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The Custodian.

1 Leave a comment on verse 1 0 When playing in goal, one never knows
If a forward will feign, pass or shoot
It can be awfully hard on one’s knees and elbows
But not on the sole’s of one’s boots.

2 Leave a comment on verse 2 0 See, a keeper’s domain is a mere eighteen yards
That’s not much of God’s turf to patrol
But by being alert and standing on guard
All helps in protecting one’s goal.

3 Leave a comment on verse 3 0 On bone dry pitches in Belcourt, Algeria
Burnt to a crust by hot weather
Albert Camus came up with the bright idea
That being a goalie, would save on shoe leather!

8

Notes

This poem is influenced by a terrific Camus short story that I read somewhere, a while back. Camus tells the tale of deciding to be a keeper so that he wouldn’t wear his shoes out, as his cash strapped grandma couldn’t afford to buy him another pair!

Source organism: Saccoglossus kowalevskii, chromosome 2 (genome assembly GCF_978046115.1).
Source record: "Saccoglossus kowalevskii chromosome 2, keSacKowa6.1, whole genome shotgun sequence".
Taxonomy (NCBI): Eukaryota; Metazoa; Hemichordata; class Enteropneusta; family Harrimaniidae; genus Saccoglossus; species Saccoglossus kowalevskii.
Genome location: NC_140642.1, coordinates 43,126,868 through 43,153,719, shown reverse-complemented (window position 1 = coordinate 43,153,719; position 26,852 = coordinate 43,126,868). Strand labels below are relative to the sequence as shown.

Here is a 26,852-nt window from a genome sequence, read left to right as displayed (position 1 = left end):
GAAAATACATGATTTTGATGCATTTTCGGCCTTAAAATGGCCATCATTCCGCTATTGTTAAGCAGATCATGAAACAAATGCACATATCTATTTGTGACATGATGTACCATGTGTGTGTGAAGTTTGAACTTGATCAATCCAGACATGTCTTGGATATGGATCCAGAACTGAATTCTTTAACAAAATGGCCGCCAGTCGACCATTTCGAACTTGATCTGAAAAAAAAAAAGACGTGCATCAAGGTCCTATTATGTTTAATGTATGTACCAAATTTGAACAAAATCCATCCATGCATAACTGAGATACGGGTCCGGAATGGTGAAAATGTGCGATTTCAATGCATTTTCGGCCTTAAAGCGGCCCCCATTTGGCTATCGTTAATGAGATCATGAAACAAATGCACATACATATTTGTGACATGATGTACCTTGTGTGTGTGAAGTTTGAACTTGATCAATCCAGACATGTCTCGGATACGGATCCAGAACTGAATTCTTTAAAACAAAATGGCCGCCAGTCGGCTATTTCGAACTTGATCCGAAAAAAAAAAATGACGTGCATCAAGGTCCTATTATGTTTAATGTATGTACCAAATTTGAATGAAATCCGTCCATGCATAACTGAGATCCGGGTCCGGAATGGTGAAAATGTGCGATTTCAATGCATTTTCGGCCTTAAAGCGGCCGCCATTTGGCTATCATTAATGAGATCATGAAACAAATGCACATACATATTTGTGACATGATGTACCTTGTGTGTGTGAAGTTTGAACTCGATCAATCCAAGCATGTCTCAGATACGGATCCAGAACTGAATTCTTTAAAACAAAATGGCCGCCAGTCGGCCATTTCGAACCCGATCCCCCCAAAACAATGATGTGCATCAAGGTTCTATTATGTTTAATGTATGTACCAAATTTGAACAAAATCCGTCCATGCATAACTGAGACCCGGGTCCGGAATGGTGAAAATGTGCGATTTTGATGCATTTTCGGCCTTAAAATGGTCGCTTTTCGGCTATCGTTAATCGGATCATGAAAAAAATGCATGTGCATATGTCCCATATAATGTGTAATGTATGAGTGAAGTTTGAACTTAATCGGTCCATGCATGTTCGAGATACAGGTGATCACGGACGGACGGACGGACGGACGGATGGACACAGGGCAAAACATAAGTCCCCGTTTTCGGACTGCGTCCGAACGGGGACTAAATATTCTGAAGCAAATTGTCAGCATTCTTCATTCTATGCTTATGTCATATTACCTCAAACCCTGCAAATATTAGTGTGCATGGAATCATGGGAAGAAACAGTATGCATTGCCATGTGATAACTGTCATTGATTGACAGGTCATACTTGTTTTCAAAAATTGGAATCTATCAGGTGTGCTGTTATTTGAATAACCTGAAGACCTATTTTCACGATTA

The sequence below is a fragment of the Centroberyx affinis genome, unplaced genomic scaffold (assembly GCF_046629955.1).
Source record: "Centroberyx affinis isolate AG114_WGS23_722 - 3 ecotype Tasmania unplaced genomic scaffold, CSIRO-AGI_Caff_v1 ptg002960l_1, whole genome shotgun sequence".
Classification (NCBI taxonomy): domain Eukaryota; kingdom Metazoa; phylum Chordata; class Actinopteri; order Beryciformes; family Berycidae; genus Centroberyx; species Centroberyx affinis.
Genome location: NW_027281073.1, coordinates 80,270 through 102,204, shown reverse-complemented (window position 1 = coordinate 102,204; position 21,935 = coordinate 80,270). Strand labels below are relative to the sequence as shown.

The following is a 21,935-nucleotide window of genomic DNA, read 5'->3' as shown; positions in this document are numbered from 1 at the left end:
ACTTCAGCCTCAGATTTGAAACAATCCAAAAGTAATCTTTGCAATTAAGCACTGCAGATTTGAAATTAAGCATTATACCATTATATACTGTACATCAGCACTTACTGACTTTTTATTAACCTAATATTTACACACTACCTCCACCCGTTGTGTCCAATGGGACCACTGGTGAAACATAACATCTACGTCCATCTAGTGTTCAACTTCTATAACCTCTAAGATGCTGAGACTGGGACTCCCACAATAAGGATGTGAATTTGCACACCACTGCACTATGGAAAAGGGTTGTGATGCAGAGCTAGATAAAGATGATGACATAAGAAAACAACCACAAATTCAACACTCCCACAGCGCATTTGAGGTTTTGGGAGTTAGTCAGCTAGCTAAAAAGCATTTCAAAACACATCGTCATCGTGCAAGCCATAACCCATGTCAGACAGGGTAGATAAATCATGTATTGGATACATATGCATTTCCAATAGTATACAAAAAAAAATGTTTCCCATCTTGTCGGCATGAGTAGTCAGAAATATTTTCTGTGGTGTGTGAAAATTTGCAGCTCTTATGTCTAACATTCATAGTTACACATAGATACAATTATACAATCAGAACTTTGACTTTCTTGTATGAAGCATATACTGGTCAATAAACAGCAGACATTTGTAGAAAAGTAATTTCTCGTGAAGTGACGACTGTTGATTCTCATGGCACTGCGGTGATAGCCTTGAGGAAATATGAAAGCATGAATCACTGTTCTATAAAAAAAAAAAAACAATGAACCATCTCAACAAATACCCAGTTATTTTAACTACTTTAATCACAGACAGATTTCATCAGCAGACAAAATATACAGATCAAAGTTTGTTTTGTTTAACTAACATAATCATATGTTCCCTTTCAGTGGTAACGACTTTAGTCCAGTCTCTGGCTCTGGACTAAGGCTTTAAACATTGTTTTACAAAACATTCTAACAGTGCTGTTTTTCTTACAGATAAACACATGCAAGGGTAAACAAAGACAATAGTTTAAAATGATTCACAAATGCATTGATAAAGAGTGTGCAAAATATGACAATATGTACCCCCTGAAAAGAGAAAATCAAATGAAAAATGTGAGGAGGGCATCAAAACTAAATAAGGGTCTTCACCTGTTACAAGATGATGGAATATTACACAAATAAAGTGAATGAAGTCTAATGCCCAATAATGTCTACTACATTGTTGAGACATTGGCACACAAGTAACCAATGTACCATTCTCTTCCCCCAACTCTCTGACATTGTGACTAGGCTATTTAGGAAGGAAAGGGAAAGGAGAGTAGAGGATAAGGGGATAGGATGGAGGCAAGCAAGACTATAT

The latter part of this great story is about him playing, in goal, for an amateur side in the Paris suburbs after emigrating there from Algeria.

The words just jump off the pages and grab you, so much so that you’re there with him, even down to travelling by public transport to the game.

I, sadly, can’t remember the name of the short story,

Albert Camus was advised to stop playing in goal after catching TB around 1930, otherwise what descriptive tales he could have written of a life, stood between the sticks! As the last line of defence.

peace

kev


Editor’s note :

thank goodness we have the likes of Non Humphries to carry on Camus’ tradition!

Source: http://footballpoets.org/poems/the-custodian/